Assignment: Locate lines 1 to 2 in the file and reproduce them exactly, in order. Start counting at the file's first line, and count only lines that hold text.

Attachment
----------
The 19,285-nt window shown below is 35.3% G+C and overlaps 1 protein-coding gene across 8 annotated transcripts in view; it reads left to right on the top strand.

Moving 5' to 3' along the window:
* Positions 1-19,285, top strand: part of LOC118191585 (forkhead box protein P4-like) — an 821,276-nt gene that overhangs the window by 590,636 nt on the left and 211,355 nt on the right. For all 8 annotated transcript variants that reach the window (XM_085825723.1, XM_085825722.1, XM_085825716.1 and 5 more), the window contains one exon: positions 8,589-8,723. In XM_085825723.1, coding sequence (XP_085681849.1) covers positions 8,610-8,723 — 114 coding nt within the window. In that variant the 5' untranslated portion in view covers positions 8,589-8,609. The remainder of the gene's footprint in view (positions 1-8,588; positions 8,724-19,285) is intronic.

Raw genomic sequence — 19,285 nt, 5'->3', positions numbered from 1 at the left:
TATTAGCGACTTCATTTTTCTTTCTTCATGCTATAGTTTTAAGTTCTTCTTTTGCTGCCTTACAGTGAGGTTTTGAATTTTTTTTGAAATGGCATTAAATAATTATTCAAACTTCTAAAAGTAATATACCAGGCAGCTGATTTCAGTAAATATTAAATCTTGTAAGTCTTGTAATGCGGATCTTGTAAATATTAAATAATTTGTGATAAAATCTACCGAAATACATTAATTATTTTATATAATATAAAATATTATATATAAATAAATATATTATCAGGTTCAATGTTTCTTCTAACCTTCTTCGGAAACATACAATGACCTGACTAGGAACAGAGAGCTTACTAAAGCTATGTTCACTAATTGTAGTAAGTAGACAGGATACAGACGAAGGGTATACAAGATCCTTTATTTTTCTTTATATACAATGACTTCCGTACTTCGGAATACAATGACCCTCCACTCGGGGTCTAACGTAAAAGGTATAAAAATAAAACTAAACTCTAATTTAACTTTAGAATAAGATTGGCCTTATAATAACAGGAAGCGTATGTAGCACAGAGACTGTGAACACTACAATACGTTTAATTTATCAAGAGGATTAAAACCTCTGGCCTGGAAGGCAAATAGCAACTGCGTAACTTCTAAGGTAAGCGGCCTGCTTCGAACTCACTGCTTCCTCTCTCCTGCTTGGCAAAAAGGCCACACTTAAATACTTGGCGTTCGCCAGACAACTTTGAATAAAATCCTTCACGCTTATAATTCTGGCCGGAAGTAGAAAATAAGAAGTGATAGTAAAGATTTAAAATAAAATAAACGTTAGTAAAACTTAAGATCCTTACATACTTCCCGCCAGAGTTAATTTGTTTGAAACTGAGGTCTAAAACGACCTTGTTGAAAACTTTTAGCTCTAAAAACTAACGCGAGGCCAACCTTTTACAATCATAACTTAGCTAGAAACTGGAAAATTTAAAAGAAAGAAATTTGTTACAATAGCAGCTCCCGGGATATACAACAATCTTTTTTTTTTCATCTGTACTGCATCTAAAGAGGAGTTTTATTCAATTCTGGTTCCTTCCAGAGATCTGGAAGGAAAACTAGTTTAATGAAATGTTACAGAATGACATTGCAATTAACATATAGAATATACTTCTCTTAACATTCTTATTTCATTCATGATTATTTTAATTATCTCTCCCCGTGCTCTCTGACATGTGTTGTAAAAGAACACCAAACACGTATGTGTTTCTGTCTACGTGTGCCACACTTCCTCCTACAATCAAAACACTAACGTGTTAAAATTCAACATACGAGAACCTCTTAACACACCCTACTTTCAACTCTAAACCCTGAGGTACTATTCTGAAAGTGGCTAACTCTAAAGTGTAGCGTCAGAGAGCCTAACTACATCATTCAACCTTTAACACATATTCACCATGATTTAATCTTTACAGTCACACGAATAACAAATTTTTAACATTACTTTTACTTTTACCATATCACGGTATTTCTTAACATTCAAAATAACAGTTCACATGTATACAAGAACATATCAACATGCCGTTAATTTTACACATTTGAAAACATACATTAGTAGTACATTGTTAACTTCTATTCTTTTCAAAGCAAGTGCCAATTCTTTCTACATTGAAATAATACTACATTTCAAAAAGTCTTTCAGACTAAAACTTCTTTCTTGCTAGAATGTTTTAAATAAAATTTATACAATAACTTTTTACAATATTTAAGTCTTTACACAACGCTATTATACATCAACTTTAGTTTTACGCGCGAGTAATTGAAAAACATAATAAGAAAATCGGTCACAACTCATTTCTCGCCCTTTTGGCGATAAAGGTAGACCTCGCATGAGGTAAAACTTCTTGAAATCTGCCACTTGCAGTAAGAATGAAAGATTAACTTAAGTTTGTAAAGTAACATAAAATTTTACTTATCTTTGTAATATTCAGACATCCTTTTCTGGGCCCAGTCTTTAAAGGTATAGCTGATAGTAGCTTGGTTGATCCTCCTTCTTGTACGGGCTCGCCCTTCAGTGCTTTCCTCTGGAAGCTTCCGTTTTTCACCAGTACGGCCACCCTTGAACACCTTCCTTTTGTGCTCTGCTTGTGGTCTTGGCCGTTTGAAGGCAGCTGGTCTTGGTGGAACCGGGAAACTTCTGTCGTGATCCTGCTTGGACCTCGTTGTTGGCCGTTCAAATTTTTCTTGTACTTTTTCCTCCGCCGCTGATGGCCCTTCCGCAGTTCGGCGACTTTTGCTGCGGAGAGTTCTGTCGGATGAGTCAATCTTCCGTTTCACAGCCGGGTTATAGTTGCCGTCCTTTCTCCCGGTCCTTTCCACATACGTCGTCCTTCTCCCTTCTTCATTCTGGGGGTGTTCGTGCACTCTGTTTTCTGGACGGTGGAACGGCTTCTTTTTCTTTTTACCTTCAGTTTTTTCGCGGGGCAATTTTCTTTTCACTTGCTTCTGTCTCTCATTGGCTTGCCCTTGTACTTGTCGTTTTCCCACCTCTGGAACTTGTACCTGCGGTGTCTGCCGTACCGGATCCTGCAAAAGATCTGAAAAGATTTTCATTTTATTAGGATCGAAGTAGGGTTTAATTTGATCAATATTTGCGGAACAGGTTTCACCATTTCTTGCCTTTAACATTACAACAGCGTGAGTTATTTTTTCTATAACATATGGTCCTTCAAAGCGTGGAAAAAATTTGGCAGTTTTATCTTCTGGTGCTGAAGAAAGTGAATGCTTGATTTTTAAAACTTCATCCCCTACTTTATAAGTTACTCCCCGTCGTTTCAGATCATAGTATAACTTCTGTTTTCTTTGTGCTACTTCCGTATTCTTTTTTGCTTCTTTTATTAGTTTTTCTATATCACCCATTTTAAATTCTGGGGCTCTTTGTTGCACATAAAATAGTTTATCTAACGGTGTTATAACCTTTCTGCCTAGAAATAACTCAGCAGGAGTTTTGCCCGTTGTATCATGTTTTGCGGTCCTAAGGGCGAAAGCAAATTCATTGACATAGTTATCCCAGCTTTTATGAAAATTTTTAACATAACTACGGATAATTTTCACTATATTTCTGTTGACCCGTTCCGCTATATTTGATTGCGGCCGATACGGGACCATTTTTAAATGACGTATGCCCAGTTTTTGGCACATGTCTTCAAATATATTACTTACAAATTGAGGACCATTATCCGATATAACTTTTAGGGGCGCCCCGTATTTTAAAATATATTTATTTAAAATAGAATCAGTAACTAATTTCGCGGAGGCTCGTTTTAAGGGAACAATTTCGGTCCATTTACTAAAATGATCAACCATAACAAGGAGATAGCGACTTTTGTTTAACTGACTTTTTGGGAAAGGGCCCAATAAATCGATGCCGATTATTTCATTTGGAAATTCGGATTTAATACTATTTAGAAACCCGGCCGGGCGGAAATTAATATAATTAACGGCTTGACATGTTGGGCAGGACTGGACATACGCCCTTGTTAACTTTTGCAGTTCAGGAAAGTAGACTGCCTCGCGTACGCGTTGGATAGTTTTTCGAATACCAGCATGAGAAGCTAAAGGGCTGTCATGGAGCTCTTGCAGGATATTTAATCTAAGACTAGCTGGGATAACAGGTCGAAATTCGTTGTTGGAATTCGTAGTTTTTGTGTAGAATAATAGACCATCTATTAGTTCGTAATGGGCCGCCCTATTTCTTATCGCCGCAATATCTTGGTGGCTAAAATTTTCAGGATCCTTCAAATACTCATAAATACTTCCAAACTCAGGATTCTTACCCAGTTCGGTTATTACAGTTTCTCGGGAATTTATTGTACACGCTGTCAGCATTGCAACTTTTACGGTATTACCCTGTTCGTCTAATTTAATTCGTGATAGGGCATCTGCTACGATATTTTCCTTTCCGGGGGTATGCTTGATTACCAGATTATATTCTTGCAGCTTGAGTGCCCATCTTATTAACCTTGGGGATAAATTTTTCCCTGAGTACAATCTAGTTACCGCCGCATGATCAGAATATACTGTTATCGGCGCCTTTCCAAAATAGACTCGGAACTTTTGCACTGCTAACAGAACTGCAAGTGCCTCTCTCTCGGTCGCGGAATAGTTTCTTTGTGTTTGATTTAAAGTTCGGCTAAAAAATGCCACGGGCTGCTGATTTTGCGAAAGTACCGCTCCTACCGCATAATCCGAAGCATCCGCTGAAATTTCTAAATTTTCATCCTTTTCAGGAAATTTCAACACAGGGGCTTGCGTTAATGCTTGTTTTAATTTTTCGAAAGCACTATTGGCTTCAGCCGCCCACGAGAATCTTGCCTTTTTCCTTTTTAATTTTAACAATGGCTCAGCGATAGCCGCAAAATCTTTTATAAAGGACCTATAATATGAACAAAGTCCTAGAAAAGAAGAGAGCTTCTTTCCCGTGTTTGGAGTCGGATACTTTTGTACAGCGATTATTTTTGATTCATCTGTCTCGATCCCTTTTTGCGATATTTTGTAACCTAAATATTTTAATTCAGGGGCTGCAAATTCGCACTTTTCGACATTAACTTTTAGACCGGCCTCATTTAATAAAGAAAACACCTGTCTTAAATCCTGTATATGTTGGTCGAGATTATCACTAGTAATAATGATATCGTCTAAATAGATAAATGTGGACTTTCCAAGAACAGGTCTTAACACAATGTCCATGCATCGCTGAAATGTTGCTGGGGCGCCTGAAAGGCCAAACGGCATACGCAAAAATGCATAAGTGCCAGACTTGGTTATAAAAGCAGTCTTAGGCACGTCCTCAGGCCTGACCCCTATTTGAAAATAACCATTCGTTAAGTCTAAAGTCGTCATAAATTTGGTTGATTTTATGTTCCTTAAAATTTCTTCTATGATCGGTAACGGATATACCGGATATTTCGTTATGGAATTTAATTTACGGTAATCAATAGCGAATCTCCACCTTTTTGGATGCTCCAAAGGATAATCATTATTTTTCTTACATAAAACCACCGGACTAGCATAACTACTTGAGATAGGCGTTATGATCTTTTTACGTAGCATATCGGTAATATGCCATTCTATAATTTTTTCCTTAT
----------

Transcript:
The 19,285-nt window shown below is 35.3% G+C and overlaps 1 protein-coding gene across 8 annotated transcripts in view; it reads left to right on the top strand.

Moving 5' to 3' along the window: